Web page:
Raph Recommends: White Noise

Raph al Guul   If it was possible to pin-point a sole reason for why I study English, it would be one specific piece of English literature that had a huge impact on me when we had to read it in high school. If you went to high school with me, you will know that what I am talking about is Don DeLillo’s Mao II. I did not know what a skilled author was capable of until I came across this amazing book. It comes as no surprise, then, that when I read the description of the course “(Post-)Modern Apocalypses: Fictions of Last Things”, I almost immediately booked it. Because not only do I like examining how religious, and particularly biblical topics are dealt with in an increasingly secular society, but also, DeLillo’s White Noise was listed as one of the texts that would be discussed.

Now, I couldn’t dare to write a review of this book. What this is supposed to be is a brief recommendation to those it may concern. White Noise describes a scary world, filled with postmodern characters that seem to have gone completely bonkers at times. Furthermore, many students have complained that there wasn’t much happening in the novel – particularly in the first of its three main parts – and I remember hearing the same complaints about Mao II back in high school as well. The good news? Apart from the amazing language that DeLillo seemingly pulls out of his hat, the absurdity of the scenarios, behavior, and dialogue that are displayed in the novel makes for both a stimulating and a damn entertaining read.

Since I have to take on a considerable commute every day, I ended up reading much of White Noise on the train. And whether DeLillo describes the protagonists as consciously unsure about how to react to an apocalyptic cloud of poisonous chemicals covering the sky above their head, or people who think they are going to die in a plane crash, reflecting on the calming effect of combining the word “crash” with “landing” instead of using just the first one, I couldn’t help but laugh out loud and attract the annoyed looks of my co-travelers. And then, the only thing that came to my mind to explain my apparently inappropriate behaviour was to hold up the book and give them an embarrassed smile: “Had you read this, you would know what’s so funny.”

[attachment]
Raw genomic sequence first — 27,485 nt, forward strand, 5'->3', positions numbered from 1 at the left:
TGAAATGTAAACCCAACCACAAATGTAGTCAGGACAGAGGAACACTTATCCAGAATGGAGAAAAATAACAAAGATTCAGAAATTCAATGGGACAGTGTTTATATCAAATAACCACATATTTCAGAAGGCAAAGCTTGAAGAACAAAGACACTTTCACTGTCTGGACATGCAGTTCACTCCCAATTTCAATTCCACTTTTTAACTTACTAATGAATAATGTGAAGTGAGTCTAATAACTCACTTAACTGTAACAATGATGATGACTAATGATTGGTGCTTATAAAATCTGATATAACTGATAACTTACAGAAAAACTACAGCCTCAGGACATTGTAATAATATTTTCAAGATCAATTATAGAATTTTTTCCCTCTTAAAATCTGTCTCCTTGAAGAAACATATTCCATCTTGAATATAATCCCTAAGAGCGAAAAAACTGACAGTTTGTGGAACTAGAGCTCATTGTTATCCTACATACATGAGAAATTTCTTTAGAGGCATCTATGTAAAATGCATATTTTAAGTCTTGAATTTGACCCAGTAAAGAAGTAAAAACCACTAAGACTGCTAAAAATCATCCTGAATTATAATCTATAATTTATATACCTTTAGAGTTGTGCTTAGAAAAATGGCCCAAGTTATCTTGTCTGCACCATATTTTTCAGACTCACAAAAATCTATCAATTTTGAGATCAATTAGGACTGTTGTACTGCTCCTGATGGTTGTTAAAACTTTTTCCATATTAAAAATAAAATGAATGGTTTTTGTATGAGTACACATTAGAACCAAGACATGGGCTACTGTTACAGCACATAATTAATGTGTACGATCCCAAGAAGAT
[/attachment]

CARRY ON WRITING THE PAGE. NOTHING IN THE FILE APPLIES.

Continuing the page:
Obviously, I do not want to spoil too much of the novel, and quite frankly I also believe that nothing can explain why White Noise is so fantastic. You just have to see for yourself. Here’s a list of pros and cons to help you make up your mind. Be advised: I might have been slightly biased when putting together this list. (Protip: If the force is not strong with your eyes, you might wanna click the image to see a larger version.)

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6 responses to “Raph Recommends: White Noise

  1. Yay! It’s nice to read this from (apparently) a fellow white noise-fan. It’s really one of my favouritest-est novels of all time. I’ve read it three times so far, ever since we had to read it in Tobias Weber’s Textual Analysis course in the first year at the ES – and I still spot new things everytime I have a look at it. Very recommendable; I endorse everything which is said in the “Read it!” column 😉

    • You know what’s funny is that I was actually in that class, too. But back then, I kind of didn’t realize we were going to do DeLillo until I no longer had time to get and read it for the seminar. So I just kind of didn’t.

  2. Oh I noticed there is a book called Mao II by him. I guess a must-read for someone doing English/Chinese studies.

    • The good thing about great literature is: there is no pressure. It doesn’t matter what it is that you study, there will never be a need to read ONE particular book. I, for example, have never read anything by Austen. And as you may have noticed, I get by just fine 😀 I simply recommend Mao II just as I recommend White Noise. Although I have to say, Mao II gets even more abstract and weird. I wrote a paper on it arguing that instead of a traditional story of events, the characters are what constitutes the plot of that novel. Which is kind of making the book a tiring read at first. The charm is in rereading Mao II. And what’s funny about it: I never managed to read the last 50 pages of that book. One of the reasons is that the novel is such a mind-fuck to me that I just cannot keep reading on at some point.

  3. Pingback: Raph Recommends: Sonnet 130 | The Zurich English Student

  4. Pingback: Raph al Guul: A Year of DeLillo | The Zurich English Student

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